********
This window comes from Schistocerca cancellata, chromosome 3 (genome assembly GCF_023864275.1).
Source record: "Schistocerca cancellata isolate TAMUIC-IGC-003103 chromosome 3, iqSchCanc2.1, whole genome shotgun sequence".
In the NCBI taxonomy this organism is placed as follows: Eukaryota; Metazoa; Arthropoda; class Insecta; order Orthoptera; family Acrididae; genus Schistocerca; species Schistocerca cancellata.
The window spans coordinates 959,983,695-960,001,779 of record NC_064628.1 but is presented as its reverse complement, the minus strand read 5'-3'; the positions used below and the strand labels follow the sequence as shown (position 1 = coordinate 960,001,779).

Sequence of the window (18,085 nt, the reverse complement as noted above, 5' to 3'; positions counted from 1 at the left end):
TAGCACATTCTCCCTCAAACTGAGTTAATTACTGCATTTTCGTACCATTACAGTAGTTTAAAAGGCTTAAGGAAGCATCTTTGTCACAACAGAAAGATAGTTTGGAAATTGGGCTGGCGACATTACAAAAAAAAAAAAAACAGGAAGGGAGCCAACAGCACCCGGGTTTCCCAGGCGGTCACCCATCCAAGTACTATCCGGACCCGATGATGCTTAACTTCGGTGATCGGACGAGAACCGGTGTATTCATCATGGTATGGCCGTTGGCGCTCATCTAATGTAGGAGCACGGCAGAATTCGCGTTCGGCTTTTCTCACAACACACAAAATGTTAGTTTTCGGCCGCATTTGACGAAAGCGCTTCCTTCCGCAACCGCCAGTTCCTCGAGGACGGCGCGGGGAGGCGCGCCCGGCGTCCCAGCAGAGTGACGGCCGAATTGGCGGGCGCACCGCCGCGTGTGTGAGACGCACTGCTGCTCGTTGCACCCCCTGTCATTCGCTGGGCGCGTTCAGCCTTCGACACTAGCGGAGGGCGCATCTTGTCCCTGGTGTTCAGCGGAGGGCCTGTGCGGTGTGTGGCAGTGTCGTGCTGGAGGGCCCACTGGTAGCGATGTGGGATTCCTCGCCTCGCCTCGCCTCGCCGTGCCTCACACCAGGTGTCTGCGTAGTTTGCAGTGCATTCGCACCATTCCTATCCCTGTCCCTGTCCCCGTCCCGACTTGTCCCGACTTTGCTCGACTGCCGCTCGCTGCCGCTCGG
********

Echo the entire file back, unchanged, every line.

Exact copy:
This window comes from Schistocerca cancellata, chromosome 3 (genome assembly GCF_023864275.1).
Source record: "Schistocerca cancellata isolate TAMUIC-IGC-003103 chromosome 3, iqSchCanc2.1, whole genome shotgun sequence".
In the NCBI taxonomy this organism is placed as follows: Eukaryota; Metazoa; Arthropoda; class Insecta; order Orthoptera; family Acrididae; genus Schistocerca; species Schistocerca cancellata.
The window spans coordinates 959,983,695-960,001,779 of record NC_064628.1 but is presented as its reverse complement, the minus strand read 5'-3'; the positions used below and the strand labels follow the sequence as shown (position 1 = coordinate 960,001,779).

Sequence of the window (18,085 nt, the reverse complement as noted above, 5' to 3'; positions counted from 1 at the left end):
TAGCACATTCTCCCTCAAACTGAGTTAATTACTGCATTTTCGTACCATTACAGTAGTTTAAAAGGCTTAAGGAAGCATCTTTGTCACAACAGAAAGATAGTTTGGAAATTGGGCTGGCGACATTACAAAAAAAAAAAAAACAGGAAGGGAGCCAACAGCACCCGGGTTTCCCAGGCGGTCACCCATCCAAGTACTATCCGGACCCGATGATGCTTAACTTCGGTGATCGGACGAGAACCGGTGTATTCATCATGGTATGGCCGTTGGCGCTCATCTAATGTAGGAGCACGGCAGAATTCGCGTTCGGCTTTTCTCACAACACACAAAATGTTAGTTTTCGGCCGCATTTGACGAAAGCGCTTCCTTCCGCAACCGCCAGTTCCTCGAGGACGGCGCGGGGAGGCGCGCCCGGCGTCCCAGCAGAGTGACGGCCGAATTGGCGGGCGCACCGCCGCGTGTGTGAGACGCACTGCTGCTCGTTGCACCCCCTGTCATTCGCTGGGCGCGTTCAGCCTTCGACACTAGCGGAGGGCGCATCTTGTCCCTGGTGTTCAGCGGAGGGCCTGTGCGGTGTGTGGCAGTGTCGTGCTGGAGGGCCCACTGGTAGCGATGTGGGATTCCTCGCCTCGCCTCGCCTCGCCGTGCCTCACACCAGGTGTCTGCGTAGTTTGCAGTGCATTCGCACCATTCCTATCCCTGTCCCTGTCCCCGTCCCGACTTGTCCCGACTTTGCTCGACTGCCGCTCGCTGCCGCTCGG